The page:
In most cases where there was no serious injuries or any other offences it's unlikely Police would be interested however the powers are there.

    IIRC some bikers ended up being prosecuted after one of the group did something daft and his dashcam footage was reviewed.
    Originally posted by wgl2014
    Go on then under what act?

    The dash cam is neither stolen or prohibited and isn't suspected to be used for the commission of other offences. So how do they search the vehicle?

    S19 PACE gives the power to seize if lawfully on premises.
    S18 and S32 refer to premises searching relating to an arrest.
    • Ebe Scrooge
    • By Ebe Scrooge 11th Oct 17, 6:58 PM
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    Ebe Scrooge
    Without getting into a lengthy explanation of Police powers there is a power to seize evidence relating to a suspected offence.
    Originally posted by wgl2014
    I was just about to edit my previous post to add something similar. If an offence has been committed then yes, the Police do have powers to seize any relevant evidence. But in an everyday "accident", they're usually not interested. Yes, they'll breathalyse all parties, yes, they'll make sure everyone is licensed, insured, MOT'd, etc. They'll satisfy themselves that no-one was speeding, driving recklessly, whatever. But if no "offence" has been committed ( which, let's face it, is the normal outcome in the majority of collisions ), then it's for the insurance companies to argue it out as to who was blame. An accident is just that - and that's what insurance is for. The Police won't ( and shouldn't ) be interested, other than getting the road cleared to keep the traffic flowing.
    Last edited by Ebe Scrooge; 11-10-2017 at 7:01 PM.
    I may not know much about art, but I know what I like.
    • Warwick Hunt
    • By Warwick Hunt 11th Oct 17, 6:59 PM
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    • 341 Thanks
    Warwick Hunt
    OK - but a gun is an illegal item, so presumably there are specific laws in place to allow the police to seize it, just like drugs. But can they seize something which is not illegal to own, especially if they can't prove that you even own it ? So they come up to your car, "Excuse me Sir, do you have a dash-cam ?" . "No, officer". "Prove to me that you don't". "You prove to me that I do". "May I search your car ?". "No, not without good reason".

    Dunno, I'm no expert - but it's certainly an interesting talking point
    Originally posted by Ebe Scrooge
    He's !!!!ed if they seize the vehicle and the dash cam is in there though.
    • Cremear
    • By Cremear 11th Oct 17, 6:59 PM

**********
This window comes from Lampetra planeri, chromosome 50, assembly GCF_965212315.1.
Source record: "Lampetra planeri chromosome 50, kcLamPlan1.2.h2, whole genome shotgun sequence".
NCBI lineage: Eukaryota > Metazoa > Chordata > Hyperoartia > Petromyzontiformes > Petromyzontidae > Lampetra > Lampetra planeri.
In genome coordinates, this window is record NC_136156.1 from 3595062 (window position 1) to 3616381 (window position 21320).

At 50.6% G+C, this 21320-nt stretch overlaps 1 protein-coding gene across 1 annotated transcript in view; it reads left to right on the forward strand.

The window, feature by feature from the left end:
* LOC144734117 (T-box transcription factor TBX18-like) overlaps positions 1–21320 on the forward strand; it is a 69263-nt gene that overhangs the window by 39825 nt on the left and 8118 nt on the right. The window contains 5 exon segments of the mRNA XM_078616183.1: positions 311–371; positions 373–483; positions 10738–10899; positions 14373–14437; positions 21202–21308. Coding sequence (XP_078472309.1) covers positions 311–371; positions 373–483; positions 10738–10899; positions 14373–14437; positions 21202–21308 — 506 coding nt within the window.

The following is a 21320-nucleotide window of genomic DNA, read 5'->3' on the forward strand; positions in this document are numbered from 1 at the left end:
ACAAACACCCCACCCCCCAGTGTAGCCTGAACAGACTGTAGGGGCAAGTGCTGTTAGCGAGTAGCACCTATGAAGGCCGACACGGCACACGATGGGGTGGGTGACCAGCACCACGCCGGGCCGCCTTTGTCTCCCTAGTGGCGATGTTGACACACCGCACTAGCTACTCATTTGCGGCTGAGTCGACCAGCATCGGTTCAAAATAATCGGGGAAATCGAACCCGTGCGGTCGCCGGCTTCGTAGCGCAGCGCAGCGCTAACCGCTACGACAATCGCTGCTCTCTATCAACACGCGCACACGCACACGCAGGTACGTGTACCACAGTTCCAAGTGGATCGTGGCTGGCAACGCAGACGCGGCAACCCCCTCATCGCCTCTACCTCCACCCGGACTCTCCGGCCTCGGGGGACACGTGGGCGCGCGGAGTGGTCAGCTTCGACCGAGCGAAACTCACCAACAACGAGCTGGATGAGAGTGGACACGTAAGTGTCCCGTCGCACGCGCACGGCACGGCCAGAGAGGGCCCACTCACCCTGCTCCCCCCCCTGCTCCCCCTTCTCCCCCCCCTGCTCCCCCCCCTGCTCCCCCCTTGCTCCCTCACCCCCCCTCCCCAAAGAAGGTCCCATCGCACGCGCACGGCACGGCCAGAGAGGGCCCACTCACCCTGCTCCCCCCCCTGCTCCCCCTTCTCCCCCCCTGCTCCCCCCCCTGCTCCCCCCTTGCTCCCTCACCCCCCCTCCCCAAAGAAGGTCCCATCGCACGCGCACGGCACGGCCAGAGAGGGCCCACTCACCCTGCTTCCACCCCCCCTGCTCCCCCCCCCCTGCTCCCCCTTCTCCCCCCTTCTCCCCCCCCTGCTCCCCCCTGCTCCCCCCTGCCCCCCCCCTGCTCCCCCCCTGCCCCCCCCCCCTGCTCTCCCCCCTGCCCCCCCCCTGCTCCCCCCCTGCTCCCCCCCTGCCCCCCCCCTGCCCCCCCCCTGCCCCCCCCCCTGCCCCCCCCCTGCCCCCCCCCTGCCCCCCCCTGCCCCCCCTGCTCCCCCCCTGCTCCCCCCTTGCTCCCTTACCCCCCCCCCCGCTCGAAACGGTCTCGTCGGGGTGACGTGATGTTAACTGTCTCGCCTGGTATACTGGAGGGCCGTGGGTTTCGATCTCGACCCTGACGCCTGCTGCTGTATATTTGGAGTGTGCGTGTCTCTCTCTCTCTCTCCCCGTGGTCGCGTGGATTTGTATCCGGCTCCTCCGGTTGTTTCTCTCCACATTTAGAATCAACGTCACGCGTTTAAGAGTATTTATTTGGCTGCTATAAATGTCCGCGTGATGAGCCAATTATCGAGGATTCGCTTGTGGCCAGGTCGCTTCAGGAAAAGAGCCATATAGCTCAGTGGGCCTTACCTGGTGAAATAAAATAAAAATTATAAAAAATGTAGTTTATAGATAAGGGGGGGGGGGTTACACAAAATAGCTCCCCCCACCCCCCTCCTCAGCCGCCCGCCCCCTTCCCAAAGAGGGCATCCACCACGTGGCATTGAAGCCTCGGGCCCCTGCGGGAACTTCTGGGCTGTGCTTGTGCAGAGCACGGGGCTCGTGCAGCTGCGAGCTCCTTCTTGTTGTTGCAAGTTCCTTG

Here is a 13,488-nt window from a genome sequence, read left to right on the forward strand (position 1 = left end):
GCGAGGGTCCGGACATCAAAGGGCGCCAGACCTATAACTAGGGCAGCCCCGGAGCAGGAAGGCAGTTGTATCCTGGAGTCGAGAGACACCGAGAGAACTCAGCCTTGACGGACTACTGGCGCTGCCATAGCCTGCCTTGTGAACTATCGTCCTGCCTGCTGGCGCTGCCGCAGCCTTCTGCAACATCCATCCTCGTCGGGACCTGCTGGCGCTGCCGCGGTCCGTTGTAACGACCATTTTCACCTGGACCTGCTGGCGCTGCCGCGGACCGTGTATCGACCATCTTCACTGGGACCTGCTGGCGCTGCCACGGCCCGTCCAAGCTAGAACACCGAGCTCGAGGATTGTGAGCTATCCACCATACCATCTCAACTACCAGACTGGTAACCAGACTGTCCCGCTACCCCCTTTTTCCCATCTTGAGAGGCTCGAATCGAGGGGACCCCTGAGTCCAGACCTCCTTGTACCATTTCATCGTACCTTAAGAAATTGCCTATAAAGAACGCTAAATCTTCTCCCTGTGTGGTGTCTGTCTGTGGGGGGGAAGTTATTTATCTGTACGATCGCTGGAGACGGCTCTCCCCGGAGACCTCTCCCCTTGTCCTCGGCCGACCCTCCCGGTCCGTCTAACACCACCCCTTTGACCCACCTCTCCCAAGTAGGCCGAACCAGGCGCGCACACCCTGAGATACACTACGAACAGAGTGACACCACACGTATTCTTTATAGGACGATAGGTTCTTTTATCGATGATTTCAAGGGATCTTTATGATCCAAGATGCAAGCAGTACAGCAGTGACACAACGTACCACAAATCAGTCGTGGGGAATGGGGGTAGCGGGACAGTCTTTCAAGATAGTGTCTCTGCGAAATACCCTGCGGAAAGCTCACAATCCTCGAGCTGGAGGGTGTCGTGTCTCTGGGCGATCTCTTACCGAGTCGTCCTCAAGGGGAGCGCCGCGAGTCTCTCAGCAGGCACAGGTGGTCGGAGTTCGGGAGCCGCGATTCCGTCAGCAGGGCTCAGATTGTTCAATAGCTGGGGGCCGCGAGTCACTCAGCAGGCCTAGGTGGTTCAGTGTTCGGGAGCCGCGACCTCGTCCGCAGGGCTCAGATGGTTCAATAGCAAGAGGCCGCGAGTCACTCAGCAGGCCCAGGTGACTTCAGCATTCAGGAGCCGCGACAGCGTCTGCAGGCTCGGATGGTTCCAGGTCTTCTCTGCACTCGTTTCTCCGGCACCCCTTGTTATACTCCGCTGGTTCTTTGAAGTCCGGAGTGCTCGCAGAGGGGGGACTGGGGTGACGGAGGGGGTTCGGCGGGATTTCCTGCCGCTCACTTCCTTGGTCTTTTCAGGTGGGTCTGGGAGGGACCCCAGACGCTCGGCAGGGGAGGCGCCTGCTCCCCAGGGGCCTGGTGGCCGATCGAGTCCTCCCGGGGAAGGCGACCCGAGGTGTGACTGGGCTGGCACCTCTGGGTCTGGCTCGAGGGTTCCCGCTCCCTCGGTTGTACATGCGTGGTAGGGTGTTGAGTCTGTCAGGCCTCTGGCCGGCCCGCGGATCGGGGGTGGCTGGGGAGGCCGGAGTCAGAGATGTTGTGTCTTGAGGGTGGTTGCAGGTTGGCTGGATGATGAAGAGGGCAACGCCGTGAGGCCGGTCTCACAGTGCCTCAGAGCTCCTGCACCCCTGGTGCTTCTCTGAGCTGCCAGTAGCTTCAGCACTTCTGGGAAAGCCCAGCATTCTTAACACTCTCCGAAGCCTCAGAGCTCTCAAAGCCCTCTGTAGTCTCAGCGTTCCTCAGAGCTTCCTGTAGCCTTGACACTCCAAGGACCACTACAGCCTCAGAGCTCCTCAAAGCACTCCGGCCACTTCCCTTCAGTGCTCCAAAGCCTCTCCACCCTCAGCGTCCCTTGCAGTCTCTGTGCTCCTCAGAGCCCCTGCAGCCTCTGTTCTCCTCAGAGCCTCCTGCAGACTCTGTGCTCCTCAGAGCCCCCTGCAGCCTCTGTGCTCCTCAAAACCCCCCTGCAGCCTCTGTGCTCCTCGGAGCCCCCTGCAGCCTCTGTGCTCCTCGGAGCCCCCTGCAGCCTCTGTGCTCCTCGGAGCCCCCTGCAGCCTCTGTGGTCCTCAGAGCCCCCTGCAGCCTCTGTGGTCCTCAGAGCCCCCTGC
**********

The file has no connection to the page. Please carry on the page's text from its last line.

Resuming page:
• 5 Posts
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    Cremear
    If Police suspect there’s been a crime they have the power to seize anything they may suspect is evidence. If it’s just an ‘accident’ they have no power to seize as there is no offence.
    • Warwick Hunt
    • By Warwick Hunt 11th Oct 17, 7:00 PM
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    • 341 Thanks
    Warwick Hunt
    If Police suspect there’s been a crime they have the power to seize anything they may suspect is evidence. If it’s just an ‘accident’ they have no power to seize as there is no offence.
    Originally posted by Cremear
    Careless driving is a crime.
    • wgl2014
    • By wgl2014 11th Oct 17, 7:59 PM
    • 417 Posts
    • 247 Thanks
    wgl2014
    Go on then under what act?

    The dash cam is neither stolen or prohibited and isn't suspected to be used for the commission of other offences. So how do they search the vehicle?

    S19 PACE gives the power to seize if lawfully on premises.
    S18 and S32 refer to premises searching relating to an arrest.
    Originally posted by Warwick Hunt
    You've said it yourself, S19 (a vehicle is classed as premises for this act). S23 also applies to what can be seized and includes items that may be evidence of a crime.

    That then leaves the officer the need to be lawfully in the vehicle. This could be with the owners consent or if a suitable offence is suspected by arresting them and using S18 for the vehicle.
    • debtdebt
    • By debtdebt 11th Oct 17, 8:02 PM
    • 329 Posts
    • 210 Thanks
    debtdebt
    Sorry officer, there was no SD card in the dash cam. I had taken it out to look at scenery from my previous drive and forgot to put it back in.